• Extended RAM Access
The bank selection is controlled by the state of the DV0 bit in
register A. To access bank 0 the DV0 bit should be written to
a 0. To access bank 1, DV0 should be written to 1. Register
locations designated as reserved in the bank 1 map are
reserved for future use by Dallas Semiconductor. Bits in
these locations cannot be written and return a 0 if read.
Silicon Serial Number
A unique 64-bit lasered serial number is located in bank 1,
registers 40h–47h. This serial number is divided into three
parts. The first byte in register 40h contains a model num-
ber to identify the device type of the DS17x85/DS17x87.
Registers 41h–46h contain a unique binary number.
Register 47h contains a CRC byte used to validate the
data in registers 40h–46h. The CRC polynomial is X8 +
X5 + X4 + 1. See Figure 5. All 8 bytes of the serial number
are read-only registers. The DS17x85/DS17x87 is manu-
factured such that no two devices contain an identical
number in locations 41h–47h.
Figure 5. CRC Polynomial
DEVICE MODEL NUMBER
DS17285/87 72h
DS17485/87 74h
DS17885/87 78h
1ST
STAGE
2ND
STAGE
3RD
STAGE
4TH
STAGE
5TH
STAGE
6TH
STAGE
7TH
STAGE
8TH
STAGE
INPUT DATA
POLYNOMIAL = X8 + X5 + X4 + 1
X0 X1 X2 X3 X4 X5 X6 X7 X8
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Note: Reserved bits can be written to any value, but always read back as zeros.
Table 5. Extended Bank Register Bank Definition
Bank 0 Bank 1
DV0 = 0 DV0 = 1
00h
0Dh
Timekeeping and Control
00h
0Dh
Timekeeping and Control
0Eh
3Fh
50 Bytes – User RAM
0Eh
3Fh
50 Bytes – User RAM
40h 40h Model Number Byte
41h 1st Byte Serial Number
42h 2nd Byte Serial Number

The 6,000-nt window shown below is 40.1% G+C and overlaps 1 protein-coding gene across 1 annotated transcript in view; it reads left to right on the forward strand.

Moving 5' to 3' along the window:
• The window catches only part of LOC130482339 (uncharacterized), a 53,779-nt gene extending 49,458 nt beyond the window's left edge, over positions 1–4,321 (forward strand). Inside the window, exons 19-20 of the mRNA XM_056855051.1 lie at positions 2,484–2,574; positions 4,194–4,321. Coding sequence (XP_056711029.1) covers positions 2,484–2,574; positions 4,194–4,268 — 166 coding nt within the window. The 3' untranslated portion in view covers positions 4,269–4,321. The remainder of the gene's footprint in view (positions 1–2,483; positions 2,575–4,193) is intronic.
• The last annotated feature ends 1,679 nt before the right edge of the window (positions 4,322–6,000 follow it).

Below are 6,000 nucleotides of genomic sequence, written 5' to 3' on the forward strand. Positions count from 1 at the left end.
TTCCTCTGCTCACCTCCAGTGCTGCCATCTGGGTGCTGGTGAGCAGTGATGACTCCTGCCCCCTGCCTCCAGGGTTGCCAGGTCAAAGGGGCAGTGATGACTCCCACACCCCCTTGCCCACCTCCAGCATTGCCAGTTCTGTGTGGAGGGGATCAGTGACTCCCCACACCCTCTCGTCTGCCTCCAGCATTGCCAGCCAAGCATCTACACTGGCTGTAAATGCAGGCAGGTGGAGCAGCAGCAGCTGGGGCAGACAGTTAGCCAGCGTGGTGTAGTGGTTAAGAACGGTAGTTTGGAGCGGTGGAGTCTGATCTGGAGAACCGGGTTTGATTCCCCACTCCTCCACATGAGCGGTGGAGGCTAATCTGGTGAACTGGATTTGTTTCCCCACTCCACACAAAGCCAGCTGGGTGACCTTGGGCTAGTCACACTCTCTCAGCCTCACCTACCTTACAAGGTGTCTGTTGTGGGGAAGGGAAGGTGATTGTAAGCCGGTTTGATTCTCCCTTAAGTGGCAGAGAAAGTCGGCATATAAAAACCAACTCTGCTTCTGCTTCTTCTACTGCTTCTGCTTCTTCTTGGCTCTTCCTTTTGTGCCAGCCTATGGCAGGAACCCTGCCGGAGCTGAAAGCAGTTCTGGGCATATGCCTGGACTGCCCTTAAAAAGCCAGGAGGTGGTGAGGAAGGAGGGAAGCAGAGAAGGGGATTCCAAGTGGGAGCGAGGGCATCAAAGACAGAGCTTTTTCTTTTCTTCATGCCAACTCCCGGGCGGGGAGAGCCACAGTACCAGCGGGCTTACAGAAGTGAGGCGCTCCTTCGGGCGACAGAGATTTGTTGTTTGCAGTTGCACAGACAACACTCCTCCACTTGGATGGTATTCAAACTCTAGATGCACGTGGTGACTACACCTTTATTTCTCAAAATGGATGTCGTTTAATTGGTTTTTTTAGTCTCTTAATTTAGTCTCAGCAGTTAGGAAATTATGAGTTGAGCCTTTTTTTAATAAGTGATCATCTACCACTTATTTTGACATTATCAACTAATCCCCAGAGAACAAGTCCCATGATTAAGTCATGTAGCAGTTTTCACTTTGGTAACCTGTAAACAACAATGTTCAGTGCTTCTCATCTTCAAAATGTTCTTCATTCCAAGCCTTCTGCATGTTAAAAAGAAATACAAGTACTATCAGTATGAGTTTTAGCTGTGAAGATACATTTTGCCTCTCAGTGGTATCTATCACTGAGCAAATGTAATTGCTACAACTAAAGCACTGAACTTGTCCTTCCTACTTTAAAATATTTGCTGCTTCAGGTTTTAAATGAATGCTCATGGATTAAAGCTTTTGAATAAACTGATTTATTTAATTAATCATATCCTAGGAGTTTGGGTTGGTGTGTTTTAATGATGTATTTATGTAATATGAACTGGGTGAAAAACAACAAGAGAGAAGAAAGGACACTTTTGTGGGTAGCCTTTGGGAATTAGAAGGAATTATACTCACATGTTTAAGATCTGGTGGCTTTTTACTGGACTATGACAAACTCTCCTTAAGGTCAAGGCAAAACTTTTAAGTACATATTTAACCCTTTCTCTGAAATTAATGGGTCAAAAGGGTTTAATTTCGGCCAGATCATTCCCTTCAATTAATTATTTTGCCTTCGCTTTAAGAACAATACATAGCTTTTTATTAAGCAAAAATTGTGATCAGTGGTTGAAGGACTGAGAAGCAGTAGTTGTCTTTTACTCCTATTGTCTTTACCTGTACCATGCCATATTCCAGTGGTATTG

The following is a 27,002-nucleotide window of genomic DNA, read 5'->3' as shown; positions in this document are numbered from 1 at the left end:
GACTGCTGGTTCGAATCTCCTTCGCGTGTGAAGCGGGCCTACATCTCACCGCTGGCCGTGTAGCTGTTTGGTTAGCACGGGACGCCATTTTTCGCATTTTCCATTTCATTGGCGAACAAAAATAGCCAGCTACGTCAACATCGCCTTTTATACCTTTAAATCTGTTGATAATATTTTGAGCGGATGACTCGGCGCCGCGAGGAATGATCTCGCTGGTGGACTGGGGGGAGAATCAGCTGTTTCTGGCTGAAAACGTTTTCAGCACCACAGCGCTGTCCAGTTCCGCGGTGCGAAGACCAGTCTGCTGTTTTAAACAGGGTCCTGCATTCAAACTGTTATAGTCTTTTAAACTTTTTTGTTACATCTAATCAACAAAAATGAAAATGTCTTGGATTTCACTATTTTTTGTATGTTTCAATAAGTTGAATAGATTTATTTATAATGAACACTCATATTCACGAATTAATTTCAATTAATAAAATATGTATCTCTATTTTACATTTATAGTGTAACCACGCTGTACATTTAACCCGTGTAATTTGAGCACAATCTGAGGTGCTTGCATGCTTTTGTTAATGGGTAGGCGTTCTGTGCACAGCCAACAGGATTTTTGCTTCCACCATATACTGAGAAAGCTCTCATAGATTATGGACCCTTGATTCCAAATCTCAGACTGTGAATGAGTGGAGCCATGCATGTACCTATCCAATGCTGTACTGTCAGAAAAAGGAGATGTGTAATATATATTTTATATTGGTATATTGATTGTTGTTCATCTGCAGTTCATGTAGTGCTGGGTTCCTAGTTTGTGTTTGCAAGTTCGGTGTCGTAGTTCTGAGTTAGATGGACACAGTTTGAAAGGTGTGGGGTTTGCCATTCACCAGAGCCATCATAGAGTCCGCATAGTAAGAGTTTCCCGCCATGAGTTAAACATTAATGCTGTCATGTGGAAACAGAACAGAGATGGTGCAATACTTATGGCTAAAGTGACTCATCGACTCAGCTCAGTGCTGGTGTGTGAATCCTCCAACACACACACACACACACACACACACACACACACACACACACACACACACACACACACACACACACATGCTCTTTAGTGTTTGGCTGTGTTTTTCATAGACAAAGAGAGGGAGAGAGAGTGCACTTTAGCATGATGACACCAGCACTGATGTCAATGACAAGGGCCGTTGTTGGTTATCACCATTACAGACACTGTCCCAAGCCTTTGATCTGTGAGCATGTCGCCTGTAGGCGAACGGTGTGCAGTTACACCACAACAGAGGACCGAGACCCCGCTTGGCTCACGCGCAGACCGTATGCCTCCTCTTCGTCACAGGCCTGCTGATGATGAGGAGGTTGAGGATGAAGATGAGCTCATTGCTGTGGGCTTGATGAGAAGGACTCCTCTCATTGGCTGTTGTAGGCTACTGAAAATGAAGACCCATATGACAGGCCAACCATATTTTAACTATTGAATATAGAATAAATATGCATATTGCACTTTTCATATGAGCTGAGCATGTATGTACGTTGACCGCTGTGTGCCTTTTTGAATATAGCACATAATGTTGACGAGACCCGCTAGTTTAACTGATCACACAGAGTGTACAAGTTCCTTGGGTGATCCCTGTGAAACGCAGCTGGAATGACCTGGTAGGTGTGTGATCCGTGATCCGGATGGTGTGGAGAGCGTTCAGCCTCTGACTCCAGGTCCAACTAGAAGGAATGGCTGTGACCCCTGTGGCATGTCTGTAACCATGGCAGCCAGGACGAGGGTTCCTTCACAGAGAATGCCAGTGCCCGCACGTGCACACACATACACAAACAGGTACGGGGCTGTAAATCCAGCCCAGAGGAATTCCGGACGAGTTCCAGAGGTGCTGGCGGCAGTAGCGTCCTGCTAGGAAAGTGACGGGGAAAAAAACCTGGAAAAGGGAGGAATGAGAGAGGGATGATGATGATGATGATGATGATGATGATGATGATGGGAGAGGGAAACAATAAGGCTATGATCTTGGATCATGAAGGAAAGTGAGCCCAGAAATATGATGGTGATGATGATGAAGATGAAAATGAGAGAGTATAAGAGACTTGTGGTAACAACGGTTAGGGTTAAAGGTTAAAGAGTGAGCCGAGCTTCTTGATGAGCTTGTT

43h 3rd Byte Serial Number
44h 4th Byte Serial Number
45h 5th Byte Serial Number
46h 6th Byte Serial Number
47h CRC Byte
48h Century Byte
49h Date Alarm
4Ah Extended Control Register 4A
4Bh Extended Control Register 4B
4Ch Reserved
4Dh Reserved
4Eh RTC Address – 2
4Fh RTC Address – 3
64 Bytes – User RAM 50h Extended RAM Address LSB
51h Extended RAM Address MSB
52h Reserved
53h Extended RAM Data Port
54h Reserved
55h Reserved
56h Reserved
57h Reserved
58h Reserved
59h Reserved
5Ah Reserved
5Bh Reserved
5Ch Reserved
5Dh Reserved
5Eh RTC Write Counter
7Fh
5Fh
7Fh
Reserved
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Century Counter
A register has been added in bank 1, location 48H, to
keep track of centuries. The value is read in either binary
or BCD according to the setting of the DM bit.
RTC Write Counter
An 8-bit counter located in extended register bank 1, 5Eh,
counts the number of times the RTC is written to. This
counter is incremented on the rising edge of the WR sig-
nal every time that the CS signal qualifies it. This counter
is a read-only register and rolls over after 256 RTC write
pulses. This counter can be used to determine if and how
many RTC writes have occurred since the last time this
register was read.
Auxiliary Battery
The VBAUX input is provided to supply power from an
auxiliary battery for the DS17x85/DS17x87 kickstart,
wake-up, and SQW output in the absence of VCC func-
tions. This power source must be available to use these
auxiliary functions when no VCC is applied to the device.
The auxiliary battery enable (ABE; bank 1, register 04BH)
bit in Extended Control Register 4B is used to turn the
auxiliary battery on and off for the above functions in the
absence of VCC. When set to 1, VBAUX battery power
is enabled; when cleared to 0, VBAUX battery power is
disabled to these functions.
In the DS17x85/DS17x87, this auxiliary battery can be